Causes of Immobility
Immobility can result from any disease or disability that requires complete bed rest or causes extreme limitations of activities. People who have strokes that cause full or partial paralysis or people who have severe spinal cord injuries are examples of immobile persons. Immobility that extends for six months or more can lead to osteoporosis or bone loss. Read: Bariatric Surgery for Osteoarthritis Pain
Does Obesity Cause Immobility?
Many obese people are unable to perform weight-bearing activities. Weight bearing activities are those actions in which the legs and feet support the weight of the body. These exercises build bone mass. If weight-bearing activity is insufficient, bone and muscle mass diminishes. Studies show this has a devastating effect on mobility decline. Read: Link Between Obesity and Joint Pain
Obesity and Mobility
Being overweight affects mobility. Additional pounds can make movement difficult and uncomfortable. Obese people often have back and knee pain due to increased pressure on joints and vertebrae. Read: Weight Loss for Obesity and Back Pain
Millions of baby boomers are currently overweight and are actively laying the foundation for immobility when they become seniors.
In addition, navigating a world made for normal weight people can be hard. Turnstiles become a challenge as does seating and any number of other things. Obese people will also have more problems with mobility in old age than normal weight people.
Poor Muscle Strength Can Be a Predictor of Immobility
Loss of lean muscle mass in obese people is a concern. It is not unusual for severely obese people to be unable to stand if they are bedridden for a few days. Offloading-atrophy is a serious complication and can cause extended immobility in patients who are severely obese.
Muscle strength can be an important predictor of immobility or even death among obese people.
Obesity among Baby Boomers
Millions of baby boomers are currently overweight and are actively laying the foundation for immobility when they become seniors. The repercussions for an already overtaxed nursing home system are disconcerting. Researchers now claim that being obese increases the chance of becoming disabled at a younger age and unable to perform general tasks such as dressing and bathing.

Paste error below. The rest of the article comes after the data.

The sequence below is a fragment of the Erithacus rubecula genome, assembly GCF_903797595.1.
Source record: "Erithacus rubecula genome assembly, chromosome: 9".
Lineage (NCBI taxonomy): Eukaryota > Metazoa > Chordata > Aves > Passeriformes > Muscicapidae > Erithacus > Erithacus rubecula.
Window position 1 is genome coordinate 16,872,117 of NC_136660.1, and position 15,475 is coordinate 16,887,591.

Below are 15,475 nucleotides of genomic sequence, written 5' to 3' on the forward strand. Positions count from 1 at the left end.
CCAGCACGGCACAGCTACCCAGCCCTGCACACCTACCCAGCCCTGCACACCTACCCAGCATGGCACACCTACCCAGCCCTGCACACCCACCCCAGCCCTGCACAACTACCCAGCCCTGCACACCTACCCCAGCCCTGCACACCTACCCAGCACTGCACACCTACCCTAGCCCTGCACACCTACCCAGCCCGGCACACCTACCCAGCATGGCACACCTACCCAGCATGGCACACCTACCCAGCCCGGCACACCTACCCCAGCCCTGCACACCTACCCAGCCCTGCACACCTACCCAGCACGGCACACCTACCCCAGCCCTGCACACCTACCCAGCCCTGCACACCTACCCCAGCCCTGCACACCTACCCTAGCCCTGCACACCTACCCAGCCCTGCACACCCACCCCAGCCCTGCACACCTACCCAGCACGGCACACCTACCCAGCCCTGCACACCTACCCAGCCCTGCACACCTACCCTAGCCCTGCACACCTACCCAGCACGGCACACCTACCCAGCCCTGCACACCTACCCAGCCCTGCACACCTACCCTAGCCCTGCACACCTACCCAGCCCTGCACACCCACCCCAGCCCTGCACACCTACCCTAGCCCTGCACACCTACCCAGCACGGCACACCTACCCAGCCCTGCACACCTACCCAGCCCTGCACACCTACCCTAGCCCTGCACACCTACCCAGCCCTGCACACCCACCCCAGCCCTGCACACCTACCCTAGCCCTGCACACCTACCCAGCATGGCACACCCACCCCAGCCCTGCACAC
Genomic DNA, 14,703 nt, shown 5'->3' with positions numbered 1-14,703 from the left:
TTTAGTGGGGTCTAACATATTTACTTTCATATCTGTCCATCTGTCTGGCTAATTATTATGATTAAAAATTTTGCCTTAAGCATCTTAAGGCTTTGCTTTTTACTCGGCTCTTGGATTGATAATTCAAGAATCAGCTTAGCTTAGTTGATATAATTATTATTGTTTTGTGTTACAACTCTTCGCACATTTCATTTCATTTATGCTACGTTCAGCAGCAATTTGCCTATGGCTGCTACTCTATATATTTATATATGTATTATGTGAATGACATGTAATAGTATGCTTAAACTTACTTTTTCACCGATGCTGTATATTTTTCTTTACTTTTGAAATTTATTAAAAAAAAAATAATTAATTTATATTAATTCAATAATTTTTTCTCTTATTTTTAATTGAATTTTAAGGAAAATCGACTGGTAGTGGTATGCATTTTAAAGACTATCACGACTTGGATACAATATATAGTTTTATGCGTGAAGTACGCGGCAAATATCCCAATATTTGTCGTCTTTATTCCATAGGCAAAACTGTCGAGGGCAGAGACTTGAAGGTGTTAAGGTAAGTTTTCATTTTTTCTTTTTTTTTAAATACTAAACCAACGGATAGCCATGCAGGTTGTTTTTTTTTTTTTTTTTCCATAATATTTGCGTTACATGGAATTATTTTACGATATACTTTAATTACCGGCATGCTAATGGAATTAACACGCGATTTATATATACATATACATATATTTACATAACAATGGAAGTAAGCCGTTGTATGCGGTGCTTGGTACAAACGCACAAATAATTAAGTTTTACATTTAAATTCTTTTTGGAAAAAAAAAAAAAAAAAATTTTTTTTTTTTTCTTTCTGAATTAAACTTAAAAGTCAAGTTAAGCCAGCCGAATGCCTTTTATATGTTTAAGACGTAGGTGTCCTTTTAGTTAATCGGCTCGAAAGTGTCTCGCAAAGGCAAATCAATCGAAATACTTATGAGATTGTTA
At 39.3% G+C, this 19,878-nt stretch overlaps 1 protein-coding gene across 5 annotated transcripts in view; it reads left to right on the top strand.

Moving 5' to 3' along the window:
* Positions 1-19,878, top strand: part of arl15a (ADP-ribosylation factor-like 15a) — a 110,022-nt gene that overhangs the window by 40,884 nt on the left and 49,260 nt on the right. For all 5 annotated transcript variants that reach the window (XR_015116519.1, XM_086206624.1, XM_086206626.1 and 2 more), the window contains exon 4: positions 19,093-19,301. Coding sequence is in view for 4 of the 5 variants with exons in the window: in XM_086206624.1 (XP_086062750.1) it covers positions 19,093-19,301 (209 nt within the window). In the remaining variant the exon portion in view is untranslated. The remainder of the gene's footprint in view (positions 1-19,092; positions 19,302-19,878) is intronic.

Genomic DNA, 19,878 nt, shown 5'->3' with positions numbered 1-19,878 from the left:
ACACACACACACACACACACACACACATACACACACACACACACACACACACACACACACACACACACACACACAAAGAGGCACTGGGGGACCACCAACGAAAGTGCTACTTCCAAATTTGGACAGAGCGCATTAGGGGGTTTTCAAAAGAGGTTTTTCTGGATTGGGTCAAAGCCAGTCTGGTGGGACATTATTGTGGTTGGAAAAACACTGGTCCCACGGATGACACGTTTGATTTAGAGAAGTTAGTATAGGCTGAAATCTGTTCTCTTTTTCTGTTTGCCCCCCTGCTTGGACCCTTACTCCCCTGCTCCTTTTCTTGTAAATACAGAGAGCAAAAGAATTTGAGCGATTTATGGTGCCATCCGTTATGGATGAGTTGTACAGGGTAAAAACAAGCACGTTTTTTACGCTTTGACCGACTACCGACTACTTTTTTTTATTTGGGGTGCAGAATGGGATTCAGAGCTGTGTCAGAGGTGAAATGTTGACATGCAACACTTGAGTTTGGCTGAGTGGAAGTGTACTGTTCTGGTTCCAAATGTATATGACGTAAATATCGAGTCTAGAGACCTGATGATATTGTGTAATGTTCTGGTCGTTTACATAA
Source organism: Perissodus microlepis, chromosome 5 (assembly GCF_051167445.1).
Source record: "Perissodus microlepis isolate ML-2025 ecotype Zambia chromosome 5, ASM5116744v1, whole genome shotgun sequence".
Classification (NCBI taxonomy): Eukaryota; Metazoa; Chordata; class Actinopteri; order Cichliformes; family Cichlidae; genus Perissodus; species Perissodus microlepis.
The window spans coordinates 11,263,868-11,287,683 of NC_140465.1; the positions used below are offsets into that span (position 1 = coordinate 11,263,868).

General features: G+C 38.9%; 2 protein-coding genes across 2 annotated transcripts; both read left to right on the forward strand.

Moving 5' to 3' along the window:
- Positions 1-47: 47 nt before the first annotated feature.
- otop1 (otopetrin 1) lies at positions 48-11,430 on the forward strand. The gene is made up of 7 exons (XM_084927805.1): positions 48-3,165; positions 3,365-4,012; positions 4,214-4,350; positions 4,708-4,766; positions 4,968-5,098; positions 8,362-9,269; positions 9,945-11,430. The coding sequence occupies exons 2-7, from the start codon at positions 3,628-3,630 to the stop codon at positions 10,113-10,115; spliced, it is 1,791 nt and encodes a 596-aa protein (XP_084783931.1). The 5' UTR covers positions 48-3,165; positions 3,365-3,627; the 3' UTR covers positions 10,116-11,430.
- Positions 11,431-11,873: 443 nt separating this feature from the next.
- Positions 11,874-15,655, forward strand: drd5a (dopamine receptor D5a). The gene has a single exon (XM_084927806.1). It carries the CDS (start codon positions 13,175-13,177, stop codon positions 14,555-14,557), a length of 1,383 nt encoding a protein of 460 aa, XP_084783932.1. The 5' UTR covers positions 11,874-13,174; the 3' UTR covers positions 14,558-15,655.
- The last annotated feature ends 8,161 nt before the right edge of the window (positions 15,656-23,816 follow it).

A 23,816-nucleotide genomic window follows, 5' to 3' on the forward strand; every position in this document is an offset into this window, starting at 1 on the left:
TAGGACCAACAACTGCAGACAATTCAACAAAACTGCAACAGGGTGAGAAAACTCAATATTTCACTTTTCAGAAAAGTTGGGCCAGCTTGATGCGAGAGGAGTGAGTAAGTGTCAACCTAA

By 2030, when all baby boomers have turned sixty-five, there will seventy-one million senior citizens in the United States. The number of disabilities among people in their thirties, forties, and fifties has gone up substantially in the last twenty years and these patients are more likely to have obesity-related illnesses.
About one-third of the population of the United States is obese, and the potential for overload in nursing homes is concerning. Given the rise in disability, the number of people fated for nursing homes is ten to twenty-five percent more than prior projections.
There are also about 52,000 vacancies for certified nursing assistants in nursing facilities, and understaffing only exacerbates the problem.
Prevention of Immobility
Significant progress in the medical management of the metabolic symptoms related with obesity, has increased the lifespan of the obese individual. There is a tradeoff with longevity in the aging obese person, however, as the musculoskeletal system must bear the burden of carrying excessive weight over the person’s lifespan. As BMI values increase, joint pain symptoms and mobility disability increase.
Many different types of physical activity programs, ranging from simple home exercise programs to intensive highly supervised hospital- or center-based programs, have been used to improve mobility in older people. However, weight loss earlier in life sets in motion a cascade of events that can prevent mobility limitations and disability. Several options for weight loss exist, ranging from medications, to exercise and dietary modification, and bariatric surgery. The “right choice” of treatment for the obese patient should be tailored to meet the individual needs.
In good health,
Content is the opinion of the author and does not constitute or is a replacement for medical advice.